Orson Welles, who would have known, pointed out that Shakespeare’s tragedies are sodden with melodrama, and in sum and action that is Hamlet’s condition daily: to be a tragic character stuck amid the melodramatic personae of Elsinore: to have one more dimension than anyone else in view: the only one who’d read Montaigne and overleapt him: a quality of apartness Shakespeare himself must have found a too-constant puzzler betimes.

I think that the best character-writing appears when the imagined character is most real to its author, a felt and palpable presence, and in contemplation larger than life, or in any case large enough to obscure the rest of it. Shakespeare appears to have had this capacity more continuously than any author. He seems able to inhabit from inside the anatomy of his leastmost atomy or functional human unit; but with Hamlet, as everyone already knows, he achieved an unprecedented depth. His river had found its sea, and in the years to come he would sail to its every shore.

Fine for him, but what about scribbler folks fashioned forth on our more modest scale?


I’ve written characters a few different ways. I’ve done it from inside and out, I’ve disguised people I know with alternate names or noses, have clapped a few friends together and played the accordioned result, and once or twice or maybe thrice I’ve had the full, most satisfying experience of cohabiting with someone made of my essential stuff who yet is not me, in fact is more, in fact is so real that I breathe and feel him fully present as someone no longer me. It’s the lifting of the burden of being oneself, a wonderful liberation that rings truer than you do, and conforms to a somehow higher world.

When I was a younger writer I didn’t want to be found out. Didn’t want to leave traces of myself behind as spoor to be decoded by any nosy readers. I must have had a guilty soul. Maybe you could write some stories in that condition, but a worthwhile novel? I doubt it. When finally I wrote a novel for real I was able to give up trying to conceal myself because I was no longer present when the Bear was. Actually we were pals. Good pals. He and Jones were a split decision on me and it was obvious. Jones was me without talent, but the Bear was a true himselfness, made of my stuff but betterly real. The book had to be written so I had to let my inmost self show itself and not care. It would have been scary had not the relief of escaping my selfsame prison been so satisfying. I’d suffered long enough from the rooted illusion that my characters should resemble me as little as did Raskolnikov, Fabrizio, Pierre, the Consul, or Molloy resembled, as I thought, their makers. So I guess that one of the keys that opened writing long fiction for me was becoming less afraid of my own human nature.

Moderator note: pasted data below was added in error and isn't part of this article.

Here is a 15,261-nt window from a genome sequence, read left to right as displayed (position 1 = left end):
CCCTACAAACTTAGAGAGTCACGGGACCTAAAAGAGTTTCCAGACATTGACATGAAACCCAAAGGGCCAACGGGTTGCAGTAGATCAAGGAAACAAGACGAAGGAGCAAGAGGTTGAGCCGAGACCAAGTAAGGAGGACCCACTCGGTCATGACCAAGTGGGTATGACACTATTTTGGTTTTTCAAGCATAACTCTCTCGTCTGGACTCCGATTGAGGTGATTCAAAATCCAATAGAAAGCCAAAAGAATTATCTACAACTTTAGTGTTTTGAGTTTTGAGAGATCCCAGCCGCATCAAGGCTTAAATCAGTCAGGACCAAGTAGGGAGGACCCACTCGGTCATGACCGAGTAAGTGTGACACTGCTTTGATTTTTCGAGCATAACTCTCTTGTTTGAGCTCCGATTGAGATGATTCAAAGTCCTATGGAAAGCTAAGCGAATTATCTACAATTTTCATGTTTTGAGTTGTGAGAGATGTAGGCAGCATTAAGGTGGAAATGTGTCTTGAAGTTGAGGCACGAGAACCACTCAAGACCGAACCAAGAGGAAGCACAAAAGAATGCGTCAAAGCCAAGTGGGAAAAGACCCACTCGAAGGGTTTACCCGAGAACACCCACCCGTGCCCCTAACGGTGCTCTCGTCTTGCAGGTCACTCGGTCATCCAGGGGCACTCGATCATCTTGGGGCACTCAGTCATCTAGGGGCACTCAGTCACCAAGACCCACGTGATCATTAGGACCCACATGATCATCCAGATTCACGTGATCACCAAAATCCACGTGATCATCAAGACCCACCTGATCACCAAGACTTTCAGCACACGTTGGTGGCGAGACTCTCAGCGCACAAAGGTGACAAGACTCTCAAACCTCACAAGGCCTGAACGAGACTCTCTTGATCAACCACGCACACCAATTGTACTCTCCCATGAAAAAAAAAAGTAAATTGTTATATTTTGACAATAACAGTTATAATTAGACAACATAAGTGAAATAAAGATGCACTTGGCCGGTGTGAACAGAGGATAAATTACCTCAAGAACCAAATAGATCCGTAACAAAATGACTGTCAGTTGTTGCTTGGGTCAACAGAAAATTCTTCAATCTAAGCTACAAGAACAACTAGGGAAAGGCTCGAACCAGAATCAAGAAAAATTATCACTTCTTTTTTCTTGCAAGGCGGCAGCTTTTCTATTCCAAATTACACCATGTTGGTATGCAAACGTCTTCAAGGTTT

Another character I wrote who disappeared me, unpublished, was my first true villain, probably what I’d be like if I were a sociopath. I had good sport with him but he disturbed other people in a serious way. His look and manner and rhythm were drawn from a guy I’d known for a few weeks in Paris forty-six years before I wrote him into an imagined California, but his soul was pared from mine and the juices were inextricable from each other. Even the most detached great novelist of his epoch had to confess, with whatever ironic declension, “I am Madame Bovary,” just you and I are all the people in our dreams, differently portioned out.

Nowadays it’s been noised about that we’ve had it with well-rounded human-seeming simulacra, so how about some flat ones, or some cool attractive absences. Human nature has been disclosed as an empty subject, a haphazard pileup of evolution and accident. We’re tired of it, we’d like some cardboard, let’s throw out the pizza and eat the box. Film-acting has taken the place of character-making anyway. We mean just what we see and that is all. The sun’s only gonna last a few more billion years anyway. There is no there there, or if there is one we’re too tired to invest in it or care too much. On an impalpably higher octave a Buddhism might agree. But for now, once no one’s home, so disappears the point of interest. If there’s no heart, or a heart with nothing in it, who’s to care?  I can read books that are done like that and even enjoy them if they don’t go on too long, but they never truly win my allegiance. I can’t help it. It’s constitutional: my reading of fiction is centered in character, and as a writing coach I make a special effort to bring it out, in whatever form it suits the writer in question. I don’t think fiction has had its day and its bags are packed and locked. There are dimensions of human nature that haven’t been reported yet .